Wundheilung pp 130-132 | Cite as

Experience with Geliperm in Treating Missile Injuries and Chronic Infective Conditions

  • J. R. P. Gibbons
  • T. W. Davies


Missile wounds due to high velocity bullets are commonly infected. These missiles are not sterilised by the heat of passage through the air and there may be gross contamination of the wound [1]. Thorough wound excision and delayed primary suture is required. This was first described in the First World War [2]. Some of these injuries have been associated with burns. This paper describes our experience with using Geliperm in the treatment of patients with missile injuries of the trunk and limbs and in patients with chronic infected wounds. A comparison of the rate of healing with other forms of dressing has been made.


Unable to display preview. Download preview PDF.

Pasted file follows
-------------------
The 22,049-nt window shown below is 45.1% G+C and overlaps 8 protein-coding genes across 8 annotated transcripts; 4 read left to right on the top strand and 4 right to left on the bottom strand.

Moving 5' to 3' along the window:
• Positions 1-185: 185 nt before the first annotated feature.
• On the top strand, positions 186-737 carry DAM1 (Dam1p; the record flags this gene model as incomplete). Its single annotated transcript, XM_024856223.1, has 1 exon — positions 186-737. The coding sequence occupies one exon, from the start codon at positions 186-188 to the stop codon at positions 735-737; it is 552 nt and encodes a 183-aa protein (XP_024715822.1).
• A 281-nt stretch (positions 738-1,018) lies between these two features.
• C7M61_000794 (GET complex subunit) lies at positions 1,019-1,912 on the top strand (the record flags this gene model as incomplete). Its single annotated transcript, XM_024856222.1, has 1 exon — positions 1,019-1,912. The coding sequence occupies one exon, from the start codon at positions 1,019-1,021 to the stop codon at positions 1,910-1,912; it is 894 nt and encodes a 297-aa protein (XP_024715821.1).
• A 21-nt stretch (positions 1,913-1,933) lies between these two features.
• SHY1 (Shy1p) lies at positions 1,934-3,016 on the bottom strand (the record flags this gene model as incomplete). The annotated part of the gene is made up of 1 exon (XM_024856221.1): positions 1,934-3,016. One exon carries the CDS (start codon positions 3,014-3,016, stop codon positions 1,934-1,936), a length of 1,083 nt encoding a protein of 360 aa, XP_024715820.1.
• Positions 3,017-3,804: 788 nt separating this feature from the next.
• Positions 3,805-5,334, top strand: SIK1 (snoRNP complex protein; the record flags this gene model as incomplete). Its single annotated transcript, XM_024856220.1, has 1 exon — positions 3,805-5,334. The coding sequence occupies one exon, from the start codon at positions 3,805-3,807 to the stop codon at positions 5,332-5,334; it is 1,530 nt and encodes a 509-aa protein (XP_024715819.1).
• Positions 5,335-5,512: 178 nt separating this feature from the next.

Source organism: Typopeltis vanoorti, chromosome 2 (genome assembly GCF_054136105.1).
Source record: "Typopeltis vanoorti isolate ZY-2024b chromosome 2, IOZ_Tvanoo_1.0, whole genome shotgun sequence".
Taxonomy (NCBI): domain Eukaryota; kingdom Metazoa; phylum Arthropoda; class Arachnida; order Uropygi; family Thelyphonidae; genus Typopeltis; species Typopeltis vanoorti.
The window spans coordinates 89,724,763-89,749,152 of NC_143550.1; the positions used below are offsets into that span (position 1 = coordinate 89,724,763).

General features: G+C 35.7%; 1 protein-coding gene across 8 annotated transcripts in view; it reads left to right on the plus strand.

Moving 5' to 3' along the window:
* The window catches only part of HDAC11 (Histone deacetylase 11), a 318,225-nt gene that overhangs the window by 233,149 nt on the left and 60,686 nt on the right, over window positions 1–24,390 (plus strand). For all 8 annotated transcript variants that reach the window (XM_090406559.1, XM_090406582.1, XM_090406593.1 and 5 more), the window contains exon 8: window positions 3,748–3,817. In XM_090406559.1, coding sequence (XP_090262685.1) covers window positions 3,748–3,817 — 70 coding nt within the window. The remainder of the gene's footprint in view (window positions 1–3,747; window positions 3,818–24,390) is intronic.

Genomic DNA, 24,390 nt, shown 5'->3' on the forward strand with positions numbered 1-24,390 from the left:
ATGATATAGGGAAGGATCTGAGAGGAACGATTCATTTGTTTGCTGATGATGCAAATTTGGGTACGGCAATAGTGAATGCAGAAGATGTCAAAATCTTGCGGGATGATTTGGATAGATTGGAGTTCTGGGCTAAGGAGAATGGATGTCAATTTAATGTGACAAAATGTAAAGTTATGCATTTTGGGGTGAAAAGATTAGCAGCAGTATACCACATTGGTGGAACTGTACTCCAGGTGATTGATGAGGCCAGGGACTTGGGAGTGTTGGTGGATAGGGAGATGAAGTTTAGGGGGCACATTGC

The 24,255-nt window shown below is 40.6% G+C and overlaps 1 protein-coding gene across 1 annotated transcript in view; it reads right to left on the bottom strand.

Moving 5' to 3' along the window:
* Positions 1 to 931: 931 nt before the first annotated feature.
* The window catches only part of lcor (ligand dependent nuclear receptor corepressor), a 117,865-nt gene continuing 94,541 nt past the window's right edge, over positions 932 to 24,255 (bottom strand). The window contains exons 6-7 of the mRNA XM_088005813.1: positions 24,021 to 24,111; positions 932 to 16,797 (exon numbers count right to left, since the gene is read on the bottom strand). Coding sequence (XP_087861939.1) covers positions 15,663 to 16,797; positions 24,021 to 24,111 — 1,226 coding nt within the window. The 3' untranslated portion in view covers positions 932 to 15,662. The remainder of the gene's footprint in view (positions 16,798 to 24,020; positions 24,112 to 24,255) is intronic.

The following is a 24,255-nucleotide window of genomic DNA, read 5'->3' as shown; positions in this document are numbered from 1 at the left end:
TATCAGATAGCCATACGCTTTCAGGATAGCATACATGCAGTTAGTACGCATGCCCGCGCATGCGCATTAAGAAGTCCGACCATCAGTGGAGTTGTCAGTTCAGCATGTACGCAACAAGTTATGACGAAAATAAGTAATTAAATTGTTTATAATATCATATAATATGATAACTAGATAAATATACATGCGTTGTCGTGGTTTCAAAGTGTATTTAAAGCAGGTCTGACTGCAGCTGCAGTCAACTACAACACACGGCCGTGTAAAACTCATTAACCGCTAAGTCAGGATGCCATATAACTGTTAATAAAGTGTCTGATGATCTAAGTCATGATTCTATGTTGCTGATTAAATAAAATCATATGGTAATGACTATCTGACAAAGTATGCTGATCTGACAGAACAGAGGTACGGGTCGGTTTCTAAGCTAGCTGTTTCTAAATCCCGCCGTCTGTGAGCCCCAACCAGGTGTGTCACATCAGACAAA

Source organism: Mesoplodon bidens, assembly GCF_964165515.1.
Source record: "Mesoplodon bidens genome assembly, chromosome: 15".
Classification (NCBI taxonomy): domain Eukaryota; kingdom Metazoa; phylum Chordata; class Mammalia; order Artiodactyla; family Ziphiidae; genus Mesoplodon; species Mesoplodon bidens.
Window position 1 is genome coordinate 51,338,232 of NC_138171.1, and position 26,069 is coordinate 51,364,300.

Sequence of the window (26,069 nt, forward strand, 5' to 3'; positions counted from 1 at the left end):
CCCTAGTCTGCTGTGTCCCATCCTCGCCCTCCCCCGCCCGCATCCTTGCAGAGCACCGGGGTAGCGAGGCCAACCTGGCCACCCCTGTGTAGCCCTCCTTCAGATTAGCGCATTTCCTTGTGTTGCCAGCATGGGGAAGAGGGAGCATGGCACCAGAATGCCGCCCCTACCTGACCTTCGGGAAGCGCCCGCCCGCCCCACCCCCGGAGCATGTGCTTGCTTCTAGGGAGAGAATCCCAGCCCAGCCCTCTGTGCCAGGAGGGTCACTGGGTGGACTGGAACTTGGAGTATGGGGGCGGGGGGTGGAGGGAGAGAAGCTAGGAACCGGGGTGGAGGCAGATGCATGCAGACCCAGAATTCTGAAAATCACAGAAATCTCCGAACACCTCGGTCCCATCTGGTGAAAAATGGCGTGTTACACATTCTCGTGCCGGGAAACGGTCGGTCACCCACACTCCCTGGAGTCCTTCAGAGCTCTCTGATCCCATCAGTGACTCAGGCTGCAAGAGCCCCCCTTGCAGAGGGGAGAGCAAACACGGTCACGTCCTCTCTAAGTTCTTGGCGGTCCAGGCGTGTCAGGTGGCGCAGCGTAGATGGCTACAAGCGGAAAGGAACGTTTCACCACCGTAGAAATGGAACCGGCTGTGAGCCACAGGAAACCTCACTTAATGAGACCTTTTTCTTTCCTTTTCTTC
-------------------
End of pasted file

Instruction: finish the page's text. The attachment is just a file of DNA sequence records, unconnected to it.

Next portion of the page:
Unable to display preview. Download preview PDF.


  1. 1.
    Thoresby FP, Darlow HM (1967) The mechanism of Primary Infection of Bullet Wounds. British Journal of Surgery 54:359–361PubMedCrossRefGoogle Scholar
  2. 2.
    Milligan ETC (1915) The Early Treatment of Projectible Wounds by Excision of the Damaged Tissues. BMJ 1:1081PubMedCrossRefGoogle Scholar

Copyright information

© Springer-Verlag Berlin Heidelberg 1987

Authors and Affiliations

  • J. R. P. Gibbons
  • T. W. Davies

There are no affiliations available

Personalised recommendations